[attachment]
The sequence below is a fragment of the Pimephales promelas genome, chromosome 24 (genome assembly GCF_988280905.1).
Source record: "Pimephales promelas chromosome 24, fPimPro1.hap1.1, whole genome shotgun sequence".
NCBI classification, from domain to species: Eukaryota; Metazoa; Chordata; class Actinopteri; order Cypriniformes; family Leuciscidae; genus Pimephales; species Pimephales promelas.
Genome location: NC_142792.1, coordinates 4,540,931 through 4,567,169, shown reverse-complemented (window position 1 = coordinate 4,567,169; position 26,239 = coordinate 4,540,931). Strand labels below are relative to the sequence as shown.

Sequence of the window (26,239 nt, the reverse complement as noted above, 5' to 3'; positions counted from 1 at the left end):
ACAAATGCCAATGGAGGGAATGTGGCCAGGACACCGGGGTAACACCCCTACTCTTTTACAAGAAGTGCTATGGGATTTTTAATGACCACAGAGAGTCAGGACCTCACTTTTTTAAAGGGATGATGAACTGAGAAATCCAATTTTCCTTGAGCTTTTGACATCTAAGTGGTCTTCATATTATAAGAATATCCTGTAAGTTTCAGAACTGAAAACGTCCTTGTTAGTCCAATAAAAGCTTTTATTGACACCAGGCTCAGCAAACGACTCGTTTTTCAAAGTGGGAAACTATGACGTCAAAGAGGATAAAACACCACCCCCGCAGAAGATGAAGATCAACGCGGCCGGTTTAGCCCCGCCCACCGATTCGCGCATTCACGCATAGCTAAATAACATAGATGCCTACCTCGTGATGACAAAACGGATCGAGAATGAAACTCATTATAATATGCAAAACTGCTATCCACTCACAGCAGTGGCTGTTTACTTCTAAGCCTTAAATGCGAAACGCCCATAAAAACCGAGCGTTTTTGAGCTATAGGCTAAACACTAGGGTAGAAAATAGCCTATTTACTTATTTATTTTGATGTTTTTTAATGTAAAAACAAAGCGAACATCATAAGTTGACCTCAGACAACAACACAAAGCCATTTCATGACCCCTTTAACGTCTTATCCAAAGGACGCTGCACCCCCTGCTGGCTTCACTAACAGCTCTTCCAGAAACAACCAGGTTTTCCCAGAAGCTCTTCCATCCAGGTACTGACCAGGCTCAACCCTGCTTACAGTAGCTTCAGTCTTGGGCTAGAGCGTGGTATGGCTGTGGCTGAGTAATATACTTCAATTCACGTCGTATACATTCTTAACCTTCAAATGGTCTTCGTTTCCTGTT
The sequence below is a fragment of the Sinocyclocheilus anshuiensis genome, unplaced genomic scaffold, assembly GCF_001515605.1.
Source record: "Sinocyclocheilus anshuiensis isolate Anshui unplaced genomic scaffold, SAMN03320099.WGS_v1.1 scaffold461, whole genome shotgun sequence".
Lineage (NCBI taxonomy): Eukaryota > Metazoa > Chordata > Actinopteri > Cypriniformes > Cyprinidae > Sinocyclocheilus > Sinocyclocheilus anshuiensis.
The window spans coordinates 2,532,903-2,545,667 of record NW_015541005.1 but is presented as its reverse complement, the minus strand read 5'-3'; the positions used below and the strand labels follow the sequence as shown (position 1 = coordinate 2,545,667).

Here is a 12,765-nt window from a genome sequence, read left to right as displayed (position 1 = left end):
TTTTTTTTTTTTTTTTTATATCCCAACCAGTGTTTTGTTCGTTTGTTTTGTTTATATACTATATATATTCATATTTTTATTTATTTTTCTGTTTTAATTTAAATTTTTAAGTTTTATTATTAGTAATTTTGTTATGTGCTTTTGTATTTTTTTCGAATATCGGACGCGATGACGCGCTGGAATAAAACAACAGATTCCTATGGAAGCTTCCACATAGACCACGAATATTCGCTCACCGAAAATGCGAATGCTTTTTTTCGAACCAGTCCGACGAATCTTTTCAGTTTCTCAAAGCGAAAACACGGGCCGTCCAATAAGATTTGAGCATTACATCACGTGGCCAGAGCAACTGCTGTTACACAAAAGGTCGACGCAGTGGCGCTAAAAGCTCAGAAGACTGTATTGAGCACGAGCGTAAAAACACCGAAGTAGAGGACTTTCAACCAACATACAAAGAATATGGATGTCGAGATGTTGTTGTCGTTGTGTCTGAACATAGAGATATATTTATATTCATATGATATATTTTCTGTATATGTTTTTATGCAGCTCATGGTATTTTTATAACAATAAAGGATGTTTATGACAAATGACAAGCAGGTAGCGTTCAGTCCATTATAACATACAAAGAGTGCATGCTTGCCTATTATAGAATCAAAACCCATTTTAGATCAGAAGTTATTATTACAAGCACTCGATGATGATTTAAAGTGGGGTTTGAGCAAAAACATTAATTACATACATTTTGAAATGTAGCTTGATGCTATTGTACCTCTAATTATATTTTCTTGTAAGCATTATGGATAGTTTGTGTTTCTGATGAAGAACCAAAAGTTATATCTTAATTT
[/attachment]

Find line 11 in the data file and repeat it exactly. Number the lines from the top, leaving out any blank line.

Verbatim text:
Here is a 12,765-nt window from a genome sequence, read left to right as displayed (position 1 = left end):